Before anyone thinks that this is a mother-bashing post, let me say that I do love my mom. Not that she makes it an easy job, but I do love her.
My mom is just one of the most peculiar people on earth. So peculiar in some ways that at times it makes being around her almost excruciating. For example, she is very set in her ways about food and cooking. Don’t attempt to cook anything even remotely complicated around her, because she will want to get involved and then impose her will upon you about how it “should” be done according to The Gospel of Mother. For God’s sake, don’t ever ever ever use Cool Whip in anything or you will have to listen to a minimum of 3.7 hours of bitching about the evils of Cool Whip. One year at Easter, she criticized my sister for using shredded parmesan cheese instead of finely grating it. Now, what the hell difference would it have made if the grating style had been different? All it managed to do was send my sister into a puddle of tears because it was at the end of several hours of nitpicking everything about the dinner she was trying to prepare and it totally ruined Easter for everyone. My sister tends to be a lot more sensitive to my mother’s critiques, whereas I am more like my dad and either ignore her or tell her in a polite way to butt out.
Her nose gets out of joint if she comes to visit and we don’t have anything scheduled that caters to her interests. The week after Christmas, I invited my parents up for a few days and imagined that they would enjoy going a few places and hanging out with me and Monkey Man. The day they arrived, my mother decided that it would be “fun” for us to work on sewing the window treatments for my kitchen. Fun as in “I am going to end up stabbing myself with pins just to relieve the agony of sewing with Mom”. She is a very accomplished quilter and seamstress but has never sewn any window treatments; I can sew enough to get by and I’ve done window treatments before – so it doesn't take a psychic to know that this wasn’t going to go well. After two hours of agony and having her demand that I rip a bunch of seams out only to have her sew them back together wrong AGAIN, I just threw up my hands and said, “Mom, I just can’t do this with you because it isn’t fun, it’s like being slowly tortured.” She sort of shrugged and said brightly, “Maybe we can work on this later!” Over my dead body. Thankfully I managed to con her into leaving the house to go fabric shopping, which in its own way is like watching grass grow but at least it wasn’t requiring us to agree on a damn thing other than it was time to have dinner.
The most hurtful part of our relationship has to do with the fact that my mom is very emotionally unavailable. In my 36 years of living, she has never once told me that she loves me. It used to tear me up inside, but over time I have come to realize that it’s a combination of her being slightly narcissistic and she is also just not a very affectionate person at all. She was never the mom that smothered you in hugs and kisses. She was never the mom that put notes in my lunchbox or gave me a rose after the school play. And I always felt like no matter what I did, it was never good enough because she never gave her approval – all I received was a stony silence. It took a big toll on my self-esteem, and even though sometimes I come across to the world as being super-confident in myself, I’m wracked with insecurities and constantly sell myself short in terms of my abilities.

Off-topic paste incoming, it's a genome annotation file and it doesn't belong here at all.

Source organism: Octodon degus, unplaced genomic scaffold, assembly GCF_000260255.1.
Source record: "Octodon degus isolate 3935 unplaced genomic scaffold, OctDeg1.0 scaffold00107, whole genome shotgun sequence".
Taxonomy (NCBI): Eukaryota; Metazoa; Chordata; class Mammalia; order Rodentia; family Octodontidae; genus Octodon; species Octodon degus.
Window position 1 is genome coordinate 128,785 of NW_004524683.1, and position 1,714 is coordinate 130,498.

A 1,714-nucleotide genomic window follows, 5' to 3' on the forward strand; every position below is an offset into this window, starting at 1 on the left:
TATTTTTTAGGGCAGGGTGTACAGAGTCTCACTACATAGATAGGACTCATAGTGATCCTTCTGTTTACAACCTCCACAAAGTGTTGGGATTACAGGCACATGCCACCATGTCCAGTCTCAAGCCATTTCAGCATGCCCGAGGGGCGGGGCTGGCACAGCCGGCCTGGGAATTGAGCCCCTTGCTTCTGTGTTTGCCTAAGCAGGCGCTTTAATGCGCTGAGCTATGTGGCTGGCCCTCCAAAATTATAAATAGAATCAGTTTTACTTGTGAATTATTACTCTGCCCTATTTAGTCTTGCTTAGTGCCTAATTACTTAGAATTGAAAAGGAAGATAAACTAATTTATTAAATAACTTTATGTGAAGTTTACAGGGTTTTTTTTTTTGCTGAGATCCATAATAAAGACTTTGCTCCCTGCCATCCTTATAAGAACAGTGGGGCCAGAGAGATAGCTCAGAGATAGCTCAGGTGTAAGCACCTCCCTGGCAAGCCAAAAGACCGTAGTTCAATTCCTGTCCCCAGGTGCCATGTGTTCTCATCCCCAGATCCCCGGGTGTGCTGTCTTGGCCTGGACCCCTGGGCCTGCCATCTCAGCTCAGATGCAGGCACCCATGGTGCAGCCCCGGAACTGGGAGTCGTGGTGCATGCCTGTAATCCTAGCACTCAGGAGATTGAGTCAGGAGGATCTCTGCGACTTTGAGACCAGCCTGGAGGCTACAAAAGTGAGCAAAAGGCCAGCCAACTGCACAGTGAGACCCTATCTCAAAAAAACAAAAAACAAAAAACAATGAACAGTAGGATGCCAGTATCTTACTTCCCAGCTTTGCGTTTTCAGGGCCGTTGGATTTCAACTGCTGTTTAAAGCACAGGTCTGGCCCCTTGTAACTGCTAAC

I am thankful for many of the things she has done for me. She taught me to cook, and I can cook with the best of them and I’m never afraid to try anything in the kitchen. She let me play all of the musical instruments that I was interested in, encouraged me to sing and dance and act, drove me all over the state to competitions, lessons, and workshops. She taught me good manners and how to be respectful of others’ feelings. She gave me a love for literature and writing. And she always thought I was destined to do great things with my life.
Two years ago, she sent a little Nana package to Monkey Man with the typical coloring books, a stuffed animal, and some articles in an envelope for me to look at. Down at the bottom of the box, there was a pad of Post-Its on which she had spelled out I-L-O-V-E-Y-O-U with one letter on each Post-It. Just thinking about it now brings tears to my eyes, because it was just so uncharacteristic for my mom. I tucked it away and wondered at the time – who was the pad of Post-Its for? But it really didn’t matter, what mattered was that she had written it and I knew it must have taken a huge effort for her.
A long time ago, Monkey Man asked me why his Nana had made a beautiful quilt for him that sits on his bed every night. I had to struggle with the answer, but finally I told him that his Nana makes quilts because it’s how she shows someone that she loves them. I looked into our family room, where I have a rack full of gorgeous quilts that she has made for me and Joey and Monkey Man over the years, and I realized that no matter how nuts she makes me, how much she despises Cool Whip, or how many seams I have to rip out for her, she does love me and I have evidence of it every night as I take the quilt we made together and pull it up around my chin.
I just hope that I can remember it tomorrow when she’s criticizing my cheesecake.